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Physical security must be a top priority.

When we think about data center security, the first thing that comes to mind is usually cybersecurity.  And it is true that most organizations focus on software security and firewalls when designing their network infrastructure.  However, one of the most critical components of a data center, often overlooked in on-premises sites, is physical security.  This should be comprised of four-layers of protection including perimeter security, facility controls, computer room (NOC) controls, and finally, cabinet controls.  These layers are effective in preventing unauthorized entry as well as mitigating threats from the inside.

Four Layers of Physical Security

Layer 1:  Perimeter security is designed to deter, discourage, and delay unauthorized entry into the facility at the perimeter.  Elements of this layer often include 24/7 video surveillance with a DVR that stores footage, motion-activated lighting, and video content analytics (VCA) which can track people and their movements, alerting data center personnel when there is any suspicious activity.

Layer 2:  Facility controls further protect a data center by restricting access.   Using a stringent access control system, facility entry is only permitted after proper credentials are provided or biometric criteria are met.  More complex video surveillance and VCA systems are often included in this layer as well.

Layer 3: Computer room (NOC) controls often use access controls similar to the facility layer.  These include card or biometric controlled entry into the NOC, more advanced monitoring, and intrusion detection systems.

Layer 4: Cabinet controls include cabinet, cage, or suite locking mechanisms that prevent “insider threats” such as a malicious employee.  These controls are often electronic and integrated with other components of the security system like networked PTZ cameras and data logging of entries.

When combined, these layers provide effective protection against unauthorized access to your network’s physical assets.  While protecting against data breaches often gets the most attention, a physical security breach could render your cybersecurity measures worthless.  Effective physical security controls should be a high priority for any organization when designing a data center or choosing a colocation provider.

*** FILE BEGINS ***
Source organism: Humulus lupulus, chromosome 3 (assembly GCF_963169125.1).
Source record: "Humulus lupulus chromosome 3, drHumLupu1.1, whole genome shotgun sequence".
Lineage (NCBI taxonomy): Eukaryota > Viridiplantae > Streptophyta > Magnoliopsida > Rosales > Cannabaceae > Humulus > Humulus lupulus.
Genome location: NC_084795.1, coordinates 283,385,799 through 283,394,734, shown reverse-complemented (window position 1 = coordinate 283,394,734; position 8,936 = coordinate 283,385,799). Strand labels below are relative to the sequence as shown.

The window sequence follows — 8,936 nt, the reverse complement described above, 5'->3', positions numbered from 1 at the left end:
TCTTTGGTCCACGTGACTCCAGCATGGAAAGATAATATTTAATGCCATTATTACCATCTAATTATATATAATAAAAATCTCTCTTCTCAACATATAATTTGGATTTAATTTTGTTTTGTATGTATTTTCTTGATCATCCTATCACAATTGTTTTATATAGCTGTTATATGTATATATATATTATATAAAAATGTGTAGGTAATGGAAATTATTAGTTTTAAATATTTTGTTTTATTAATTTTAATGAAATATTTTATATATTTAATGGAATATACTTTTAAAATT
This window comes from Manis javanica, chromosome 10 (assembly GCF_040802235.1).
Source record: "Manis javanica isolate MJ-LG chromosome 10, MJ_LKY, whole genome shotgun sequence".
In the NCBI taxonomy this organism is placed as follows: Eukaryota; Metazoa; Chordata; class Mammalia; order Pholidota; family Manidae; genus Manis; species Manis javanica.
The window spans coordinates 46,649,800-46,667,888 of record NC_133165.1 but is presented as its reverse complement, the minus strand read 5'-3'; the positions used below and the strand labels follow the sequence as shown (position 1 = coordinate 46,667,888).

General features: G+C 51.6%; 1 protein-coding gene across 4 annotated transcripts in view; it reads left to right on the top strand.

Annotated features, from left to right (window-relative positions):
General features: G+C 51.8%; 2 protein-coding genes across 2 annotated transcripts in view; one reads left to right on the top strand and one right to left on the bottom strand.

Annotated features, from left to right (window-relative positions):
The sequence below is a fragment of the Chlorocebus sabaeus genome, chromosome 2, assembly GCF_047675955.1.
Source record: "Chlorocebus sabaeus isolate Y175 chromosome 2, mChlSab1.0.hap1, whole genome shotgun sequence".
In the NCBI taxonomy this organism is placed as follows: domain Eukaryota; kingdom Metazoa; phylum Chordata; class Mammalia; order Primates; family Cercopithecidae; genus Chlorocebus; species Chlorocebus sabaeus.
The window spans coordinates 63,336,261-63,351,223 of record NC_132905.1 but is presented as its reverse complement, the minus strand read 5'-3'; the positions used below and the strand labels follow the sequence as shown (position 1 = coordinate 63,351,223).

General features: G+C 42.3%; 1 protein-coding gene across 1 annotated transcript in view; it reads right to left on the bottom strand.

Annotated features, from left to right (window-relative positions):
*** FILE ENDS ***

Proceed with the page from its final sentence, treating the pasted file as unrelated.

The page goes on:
Environmental Monitoring and Controls

Besides the above-mentioned threats, your network infrastructure is also vulnerable to things like fire, smoke, moisture, humidity, and flooding.  So your security solution needs to be integrated with environmental monitoring systems that can detect these threats and alert personnel accordingly.  Fire protection systems should include smoke detection sensors and clean agent fire suppression systems or dry-pipe sprinkler systems.  Sensors and monitors in place send alerts to the appropriate personnel if any measurements are detected outside of the expected range.  For example, a temperature gauge, moisture detector, and humidity monitor should all integrate with the remote alert system to provide 24/7 monitoring for environmental conditions within the data center.

Compliance and Security Audits

All of these factors must be audited and tested regularly.  Routine audits of access control rights and permissions are also important.  Colocation providers, such as Reese Data Center, regularly complete SOC 1 Type 2 and SOC 2 Type 2 audits to give you peace of mind that your network infrastructure is housed in a facility that is compliant with rigorous security standards.

If this discussion has you second-guessing the physical security of your infrastructure or you dread the headache of having to design, implement and maintain these systems, then why not leave all of these things up to the experts?  A colocation data center can provide all of these components for you at a fraction of the cost to do it yourself.

Call us today to learn how RDC can help you safeguard your network’s physical assets and eliminate the headache for you and your IT team.